Italian fashion retailer Benetton announced yesterday that it would pay $1.1 million into an international fund to compensate victims of the Rana Plaza factory collapse in Bangladesh two years ago in which 1,138 people died.
Benetton, which initially denied using any firms located in the nine-storey factory complex which workers and local journalists had warned was unsafe before it collapsed with thousands of people inside, said it was donating double the amount advised by experts.
"We have decided to go further to demonstrate very clearly how deeply we care," Benetton Group chief executive Marco Airoldi said in a statement.
Benetton commissioned experts at consulting firm PwC to estimate how much it should contribute to an international compensation fund based on the level of its commercial association with the Rana Plaza, which collapsed on April 24, 2013.
Benetton said the experts, using a report prepared by the UN's International Labour Organisation (ILO), concluded it should contribute $500,000 of the $30 million the Rana Plaza Trust Fund is seeking to raise.
"Whilst there is no real redress for the tragic loss of life we hope that this robust and clear mechanism for calculating compensation could be used more widely," said Airoldi, adding it was making PwC report publicly available to all stakeholders.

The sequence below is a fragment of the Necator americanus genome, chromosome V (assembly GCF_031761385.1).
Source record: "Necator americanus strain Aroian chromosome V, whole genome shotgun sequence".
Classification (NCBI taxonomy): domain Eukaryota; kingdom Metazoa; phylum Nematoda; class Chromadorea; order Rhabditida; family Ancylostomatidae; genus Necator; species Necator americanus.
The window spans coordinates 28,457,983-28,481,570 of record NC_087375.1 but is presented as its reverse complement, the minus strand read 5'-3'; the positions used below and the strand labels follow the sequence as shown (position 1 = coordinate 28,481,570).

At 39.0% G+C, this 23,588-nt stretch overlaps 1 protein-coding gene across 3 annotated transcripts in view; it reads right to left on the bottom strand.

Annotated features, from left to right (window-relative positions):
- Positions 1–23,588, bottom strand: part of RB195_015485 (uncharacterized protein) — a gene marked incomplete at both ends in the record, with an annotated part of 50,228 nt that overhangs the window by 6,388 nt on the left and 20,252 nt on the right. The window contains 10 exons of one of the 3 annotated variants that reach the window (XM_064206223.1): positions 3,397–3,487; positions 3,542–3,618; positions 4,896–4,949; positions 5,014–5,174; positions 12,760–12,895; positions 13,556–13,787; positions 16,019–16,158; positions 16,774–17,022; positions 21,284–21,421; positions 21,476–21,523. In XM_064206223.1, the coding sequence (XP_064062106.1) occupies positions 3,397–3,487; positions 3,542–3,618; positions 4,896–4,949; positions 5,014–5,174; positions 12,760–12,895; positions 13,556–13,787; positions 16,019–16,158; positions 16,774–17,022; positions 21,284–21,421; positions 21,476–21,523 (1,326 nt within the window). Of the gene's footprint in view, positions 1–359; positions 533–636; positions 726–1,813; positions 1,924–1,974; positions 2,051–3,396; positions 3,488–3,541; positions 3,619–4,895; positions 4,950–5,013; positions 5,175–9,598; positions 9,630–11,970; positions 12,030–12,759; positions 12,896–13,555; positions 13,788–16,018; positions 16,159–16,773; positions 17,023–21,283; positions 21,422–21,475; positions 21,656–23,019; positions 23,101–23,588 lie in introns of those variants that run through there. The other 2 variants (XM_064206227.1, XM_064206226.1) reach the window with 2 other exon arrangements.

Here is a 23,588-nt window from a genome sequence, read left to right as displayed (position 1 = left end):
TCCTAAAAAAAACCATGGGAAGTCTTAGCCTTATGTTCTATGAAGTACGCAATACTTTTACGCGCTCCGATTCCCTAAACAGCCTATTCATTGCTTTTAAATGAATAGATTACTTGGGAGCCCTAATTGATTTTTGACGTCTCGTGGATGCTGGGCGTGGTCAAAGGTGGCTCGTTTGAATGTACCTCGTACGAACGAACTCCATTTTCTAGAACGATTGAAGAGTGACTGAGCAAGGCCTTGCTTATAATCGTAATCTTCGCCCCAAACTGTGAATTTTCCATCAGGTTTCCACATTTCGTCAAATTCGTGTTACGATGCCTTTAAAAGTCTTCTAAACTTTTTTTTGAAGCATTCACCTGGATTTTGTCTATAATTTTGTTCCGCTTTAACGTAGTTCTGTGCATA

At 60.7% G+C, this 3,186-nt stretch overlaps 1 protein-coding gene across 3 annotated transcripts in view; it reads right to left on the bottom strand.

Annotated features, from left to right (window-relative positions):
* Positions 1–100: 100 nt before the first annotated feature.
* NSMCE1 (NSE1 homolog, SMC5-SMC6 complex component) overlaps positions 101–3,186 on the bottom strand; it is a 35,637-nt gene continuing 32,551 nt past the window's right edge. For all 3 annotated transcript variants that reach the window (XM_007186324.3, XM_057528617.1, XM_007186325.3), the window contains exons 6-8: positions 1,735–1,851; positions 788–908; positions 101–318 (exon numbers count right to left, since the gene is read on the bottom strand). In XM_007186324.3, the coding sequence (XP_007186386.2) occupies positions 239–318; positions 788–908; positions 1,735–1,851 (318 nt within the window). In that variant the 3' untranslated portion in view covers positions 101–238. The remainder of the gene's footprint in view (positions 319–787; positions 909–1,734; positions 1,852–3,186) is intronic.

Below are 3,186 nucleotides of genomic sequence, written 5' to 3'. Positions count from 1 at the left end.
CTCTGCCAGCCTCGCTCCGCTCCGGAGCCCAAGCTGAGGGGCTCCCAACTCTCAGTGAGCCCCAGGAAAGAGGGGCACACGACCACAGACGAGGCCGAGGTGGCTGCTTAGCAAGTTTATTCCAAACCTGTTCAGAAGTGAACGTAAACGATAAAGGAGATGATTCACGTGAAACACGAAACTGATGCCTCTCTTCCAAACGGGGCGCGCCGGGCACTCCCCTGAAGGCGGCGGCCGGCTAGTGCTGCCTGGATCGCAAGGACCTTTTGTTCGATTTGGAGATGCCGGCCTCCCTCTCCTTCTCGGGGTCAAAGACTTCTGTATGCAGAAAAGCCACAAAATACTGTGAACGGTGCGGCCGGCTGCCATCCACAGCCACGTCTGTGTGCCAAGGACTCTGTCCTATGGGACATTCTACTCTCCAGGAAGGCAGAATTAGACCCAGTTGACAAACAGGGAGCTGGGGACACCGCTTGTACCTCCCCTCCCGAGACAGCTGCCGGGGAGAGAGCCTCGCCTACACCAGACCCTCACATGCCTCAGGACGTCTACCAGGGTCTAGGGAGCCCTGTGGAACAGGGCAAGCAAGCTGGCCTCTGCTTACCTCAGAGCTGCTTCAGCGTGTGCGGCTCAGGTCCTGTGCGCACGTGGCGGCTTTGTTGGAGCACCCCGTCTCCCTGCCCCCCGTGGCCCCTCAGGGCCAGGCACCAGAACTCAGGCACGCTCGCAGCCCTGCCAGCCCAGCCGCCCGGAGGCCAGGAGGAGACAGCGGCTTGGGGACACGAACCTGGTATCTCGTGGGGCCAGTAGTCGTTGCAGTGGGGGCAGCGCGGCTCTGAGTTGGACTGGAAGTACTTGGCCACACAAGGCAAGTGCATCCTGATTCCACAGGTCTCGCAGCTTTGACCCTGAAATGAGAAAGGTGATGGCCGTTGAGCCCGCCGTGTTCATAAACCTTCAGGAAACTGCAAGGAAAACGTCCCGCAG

Benetton said the contribution would take its total to $1.6 million as it also helped the victims via its own support programme in partnership with the Bangladeshi non-governmental organisation BRAC.
The payment follows more than a million people signing a petition on the campaigning website Avaaz urging Benetton to contribute to the compensation fund that was put into place eight months after the disaster.
"Benetton is not giving nearly enough to ease the death and suffering their clothes have caused, but a million people forced them to reverse two years of refusing to pay any compensation," Avaaz's Campaign Director Dalia Hashad said in a statement.
"This sets a precedent for global brands everywhere: when workers die, you cannot walk away. All eyes are now on holdout companies like Carrefour, JC Penney, Walmart, and The Children's Place to step up and fill the funding gap so all victims get what they need and deserve," she added.
However, PwC has not factored in contributions from other third parties, such as the Bangladesh government and the Bangladesh Garment Manufacturers Exporters Association, unions and others. This means that, if its mechanism were followed by all brands operating at the Rana Plaza, after payments from other third parties the total fund could significantly exceed $30 million.
"Based on Benetton's commercial association with Rana Plaza, we believe this is a fair basis to calculate payments to the Rana Plaza Trust Fund as quantified by ILO," said Sudhir Singh Dungarpur, Partner PwC India.
Benetton was one of the first signatories of the Accord on Fire and Building Safety, which has improved factory safety in Bangladesh in the wake of the Rana Plaza disaster.
Now, in addition to applying the Accord globally, the company plans to work with its suppliers to raise workers' living standards.
The Rana Plaza Trust Fund, organised by the ILO, has raised $21 million to date but needs another $9 million to meet its compensation commitments.